Rule of six and pub curfew having ‘zero effect’ on slowing spread of Covid, study finds
Only one in three people have stopped meeting up with friends and family because of the rule of six.
An extensive study by scientists at the London School for Hygiene and Tropical Medicine unearthed widespread disregard for the government rules.
Two thirds of the thousands of people they spoke to said the rule of six – designed to slow the spread of the coronavirus – had limited their social movements.
A quarter admitted that they had actually seen more people on average every day since the rule came into force.
Overall the rule of six had “zero effect” on the number of social contacts for the group as a whole, the study found.
The 10pm curfew was also judged to be largely redundant by the scientists.
While it had made some people reduce their contacts, their efforts had been cancelled out by others increasing theirs.
If neither policy is stopping house-to-household mixing, then they are likely failing to slow the pace of the disease’s spread.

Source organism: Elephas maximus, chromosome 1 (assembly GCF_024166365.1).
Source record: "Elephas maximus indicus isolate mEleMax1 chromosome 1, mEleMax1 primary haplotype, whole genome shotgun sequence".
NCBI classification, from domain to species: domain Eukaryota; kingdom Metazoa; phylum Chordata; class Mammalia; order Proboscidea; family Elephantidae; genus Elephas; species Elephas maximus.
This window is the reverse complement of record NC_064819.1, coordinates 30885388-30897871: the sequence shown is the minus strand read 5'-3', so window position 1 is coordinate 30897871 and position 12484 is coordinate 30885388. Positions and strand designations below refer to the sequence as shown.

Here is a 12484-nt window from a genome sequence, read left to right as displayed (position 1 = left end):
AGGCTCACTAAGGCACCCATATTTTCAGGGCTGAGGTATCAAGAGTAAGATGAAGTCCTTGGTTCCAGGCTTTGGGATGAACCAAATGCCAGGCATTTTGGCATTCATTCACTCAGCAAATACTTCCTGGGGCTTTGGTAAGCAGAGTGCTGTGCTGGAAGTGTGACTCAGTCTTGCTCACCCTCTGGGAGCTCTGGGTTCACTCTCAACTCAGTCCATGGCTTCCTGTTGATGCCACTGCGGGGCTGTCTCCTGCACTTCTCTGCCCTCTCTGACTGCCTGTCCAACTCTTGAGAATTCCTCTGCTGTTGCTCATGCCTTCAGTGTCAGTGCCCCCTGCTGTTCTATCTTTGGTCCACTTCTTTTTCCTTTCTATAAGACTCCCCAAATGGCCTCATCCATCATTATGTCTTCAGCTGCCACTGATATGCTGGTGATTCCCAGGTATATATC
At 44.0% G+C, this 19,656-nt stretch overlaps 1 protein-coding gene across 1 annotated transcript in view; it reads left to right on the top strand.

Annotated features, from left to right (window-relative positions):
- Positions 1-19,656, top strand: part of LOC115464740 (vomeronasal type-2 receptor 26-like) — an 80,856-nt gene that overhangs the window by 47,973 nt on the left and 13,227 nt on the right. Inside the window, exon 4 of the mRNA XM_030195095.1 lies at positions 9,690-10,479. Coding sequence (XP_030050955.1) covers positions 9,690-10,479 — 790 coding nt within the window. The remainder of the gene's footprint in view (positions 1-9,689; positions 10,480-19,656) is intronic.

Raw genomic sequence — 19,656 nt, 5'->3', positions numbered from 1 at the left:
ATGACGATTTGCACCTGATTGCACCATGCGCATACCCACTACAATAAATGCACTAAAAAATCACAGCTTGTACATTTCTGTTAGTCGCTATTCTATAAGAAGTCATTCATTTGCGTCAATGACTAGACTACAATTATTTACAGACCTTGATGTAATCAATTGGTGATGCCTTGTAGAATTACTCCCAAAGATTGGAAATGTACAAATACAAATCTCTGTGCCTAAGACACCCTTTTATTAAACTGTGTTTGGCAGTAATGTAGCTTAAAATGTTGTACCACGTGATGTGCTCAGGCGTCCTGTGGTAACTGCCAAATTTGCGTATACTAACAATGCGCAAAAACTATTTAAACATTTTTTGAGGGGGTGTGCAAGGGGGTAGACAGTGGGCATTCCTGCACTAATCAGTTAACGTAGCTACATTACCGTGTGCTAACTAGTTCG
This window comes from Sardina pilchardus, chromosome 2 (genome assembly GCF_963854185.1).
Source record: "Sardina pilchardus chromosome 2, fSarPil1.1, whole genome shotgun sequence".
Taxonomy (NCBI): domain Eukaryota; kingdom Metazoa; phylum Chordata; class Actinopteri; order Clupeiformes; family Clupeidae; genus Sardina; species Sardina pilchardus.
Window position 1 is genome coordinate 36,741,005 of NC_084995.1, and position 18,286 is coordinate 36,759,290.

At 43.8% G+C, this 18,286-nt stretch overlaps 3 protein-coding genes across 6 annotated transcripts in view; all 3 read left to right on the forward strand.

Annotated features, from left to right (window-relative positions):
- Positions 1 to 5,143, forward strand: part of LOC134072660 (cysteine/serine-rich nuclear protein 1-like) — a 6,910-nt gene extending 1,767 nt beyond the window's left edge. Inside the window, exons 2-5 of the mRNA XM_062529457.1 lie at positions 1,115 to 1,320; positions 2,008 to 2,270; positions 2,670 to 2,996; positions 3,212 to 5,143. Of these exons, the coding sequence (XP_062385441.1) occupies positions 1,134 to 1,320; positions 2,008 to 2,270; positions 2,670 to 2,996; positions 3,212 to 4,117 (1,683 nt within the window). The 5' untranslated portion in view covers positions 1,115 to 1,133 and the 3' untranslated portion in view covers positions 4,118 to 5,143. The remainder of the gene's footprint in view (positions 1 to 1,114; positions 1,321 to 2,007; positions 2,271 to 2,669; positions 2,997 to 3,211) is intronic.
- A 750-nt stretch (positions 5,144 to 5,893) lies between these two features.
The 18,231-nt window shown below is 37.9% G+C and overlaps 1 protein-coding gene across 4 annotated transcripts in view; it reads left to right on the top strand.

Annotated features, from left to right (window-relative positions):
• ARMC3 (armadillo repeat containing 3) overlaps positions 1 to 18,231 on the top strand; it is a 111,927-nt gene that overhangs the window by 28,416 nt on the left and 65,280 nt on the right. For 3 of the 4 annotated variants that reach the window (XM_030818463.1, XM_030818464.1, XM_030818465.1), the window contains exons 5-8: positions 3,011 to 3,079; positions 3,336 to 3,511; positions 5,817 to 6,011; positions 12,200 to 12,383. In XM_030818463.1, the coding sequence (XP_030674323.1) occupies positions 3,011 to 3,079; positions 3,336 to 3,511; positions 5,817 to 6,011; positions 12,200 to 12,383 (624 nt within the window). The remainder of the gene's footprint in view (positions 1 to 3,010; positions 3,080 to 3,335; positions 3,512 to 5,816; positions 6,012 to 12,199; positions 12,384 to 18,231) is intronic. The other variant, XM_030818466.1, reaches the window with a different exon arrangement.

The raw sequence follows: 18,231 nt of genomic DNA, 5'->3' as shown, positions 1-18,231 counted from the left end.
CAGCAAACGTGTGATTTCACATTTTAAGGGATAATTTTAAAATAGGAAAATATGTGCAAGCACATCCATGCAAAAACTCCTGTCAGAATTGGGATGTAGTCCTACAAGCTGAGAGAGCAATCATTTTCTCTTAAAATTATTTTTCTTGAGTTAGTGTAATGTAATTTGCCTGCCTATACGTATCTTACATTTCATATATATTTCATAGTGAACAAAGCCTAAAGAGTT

Contrastingly, local lockdowns do seem to have had an impact on people’s socialising.
On average measures introduced regionally, such as pub closures, have led people to reduce their social contacts by less than one each per day.
However, the full national lockdown which began in March reduced the average daily contacts from about 10.8 to 2.8.
“We determine that the ‘rule of six’ and encouraging people to work from home has seen the average person reduce contacts but these reductions are likely small,” part of the paper reads.
“There was little suggestion that the 10pm closure has affected the number of contacts that participants make outside home, work and school.
“In contrast to national restrictions, there was a strong suggestion that local restrictions reduced the number of contacts individuals make outside of work and school, though again, this effect was small in comparison to the national lockdown.”
The rule of six was introduced in September in a bid to slow the rate of infections following the warmer summer months.
Anyone meeting up with more than five friends or family members anywhere, indoors or outdoors, can be dispersed by police or face a £100 fine.
The rules were met with scepticism from some scientists when they were introduced, with many suggesting they would not stop people socialising in a meaningful way.
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